An Indian blue peacock butterfly from the Parlett Collection
The Museum holds a collection of over 200,000 biological and geological specimens accumulated since 1883. The natural history collection shows how the local environment has evolved over millions of years into the landscape we see today.
Before television nature programmes and cheap travel, museum collections had a vital role in bringing wildlife and the natural world to people and in the early days, with no other museums nearby, we collected widely within Berkshire and adjacent counties, Britain and overseas. Today, collecting focuses on recording Reading’s natural environment. Collections still provide a unique opportunity to examine animals at close quarters, and many specimens are used in our school loans boxes and provide models for artists. Museum collections are also an irreplaceable resource for scientists studying historical changes in species distribution or genetic diversity. This can help people understand why species might have declined, contributing to future conservation efforts.
Our collection contains an enormous diversity of material, from Siberian minerals to Kennet Valley midges. Although we no longer have the exotic large mammals given by early collectors, one existing highlight is a representative group of British deer. Most of these are on display in the Green Space gallery, including an impressive red deer stag from the royal herd at Windsor. King George V presented this in 1911, together with a hind and a calf. The deer were mounted by the famous taxidermy firm Rowland Ward of London, who were specialists in big game trophies. ‘Bertie’, the badger in the Box Room, is another firm favourite with many of our visitors.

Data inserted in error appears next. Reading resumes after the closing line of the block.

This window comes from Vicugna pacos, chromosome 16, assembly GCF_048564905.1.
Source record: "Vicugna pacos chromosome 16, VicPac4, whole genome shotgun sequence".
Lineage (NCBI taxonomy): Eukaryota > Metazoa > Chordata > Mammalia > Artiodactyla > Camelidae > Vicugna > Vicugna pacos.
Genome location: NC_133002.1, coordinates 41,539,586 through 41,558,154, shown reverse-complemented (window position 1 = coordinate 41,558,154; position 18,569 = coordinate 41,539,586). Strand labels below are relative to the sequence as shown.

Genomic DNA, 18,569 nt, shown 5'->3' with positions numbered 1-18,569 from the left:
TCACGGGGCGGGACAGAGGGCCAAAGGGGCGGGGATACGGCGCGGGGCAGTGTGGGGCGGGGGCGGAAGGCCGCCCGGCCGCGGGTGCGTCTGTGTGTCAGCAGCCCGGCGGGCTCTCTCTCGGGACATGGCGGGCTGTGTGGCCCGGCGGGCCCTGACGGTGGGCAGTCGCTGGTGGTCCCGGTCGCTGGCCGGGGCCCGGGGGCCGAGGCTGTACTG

The significant entomology collection consists of 150,000 insect specimens that reflect the biodiversity and environment of Reading, Berkshire and neighbouring counties. The collection also reflects the interests of local collectors who donated specimens from elsewhere in Britain, Europe, India and Africa. Butterflies and moths make up about half of the insect collection, but beetles, bugs, flies, wasps, bees, ants, cockroaches, grasshoppers, earwigs, dragonflies and other groups are also represented.
The geological collections are divided into Mineralogy, Palaeontology (fossils), and Petrology/Stratigraphy (rocks). There is good local material but much is from elsewhere in Britain and overseas, including many high quality specimens collected in the 19th century. The fossil collection is the largest: over half the geological specimens catalogued are fossils. For more information about local geology represented in the museum collection, follow the links on the left-hand navigation. You can also find information sheets about natural history subjects in the Museum Album on the right - select 'Natural World' from the category search.